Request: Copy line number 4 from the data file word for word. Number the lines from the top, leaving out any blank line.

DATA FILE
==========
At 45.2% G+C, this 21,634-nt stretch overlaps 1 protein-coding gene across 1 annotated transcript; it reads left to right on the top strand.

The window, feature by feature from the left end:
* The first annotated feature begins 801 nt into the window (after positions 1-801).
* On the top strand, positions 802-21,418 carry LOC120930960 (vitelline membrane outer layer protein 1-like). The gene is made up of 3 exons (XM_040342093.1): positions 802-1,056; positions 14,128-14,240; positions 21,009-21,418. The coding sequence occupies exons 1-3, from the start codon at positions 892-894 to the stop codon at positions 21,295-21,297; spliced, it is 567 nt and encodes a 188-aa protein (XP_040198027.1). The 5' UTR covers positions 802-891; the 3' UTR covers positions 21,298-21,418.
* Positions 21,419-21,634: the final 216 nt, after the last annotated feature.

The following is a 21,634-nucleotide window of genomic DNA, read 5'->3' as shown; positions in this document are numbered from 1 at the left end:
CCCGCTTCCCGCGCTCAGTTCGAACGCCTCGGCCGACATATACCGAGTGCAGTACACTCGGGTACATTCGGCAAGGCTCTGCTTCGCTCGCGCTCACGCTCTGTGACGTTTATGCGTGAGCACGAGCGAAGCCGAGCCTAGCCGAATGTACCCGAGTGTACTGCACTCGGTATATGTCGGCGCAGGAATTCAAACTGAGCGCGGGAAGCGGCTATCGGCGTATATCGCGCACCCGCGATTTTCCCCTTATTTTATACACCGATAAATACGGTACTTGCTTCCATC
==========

* On the top strand, positions 802-21,418 carry LOC120930960 (vitelline membrane outer layer protein 1-like). The gene is made up of 3 exons (XM_040342093.1): positions 802-1,056; positions 14,128-14,240; positions 21,009-21,418. The coding sequence occupies exons 1-3, from the start codon at positions 892-894 to the stop codon at positions 21,295-21,297; spliced, it is 567 nt and encodes a 188-aa protein (XP_040198027.1). The 5' UTR covers positions 802-891; the 3' UTR covers positions 21,298-21,418.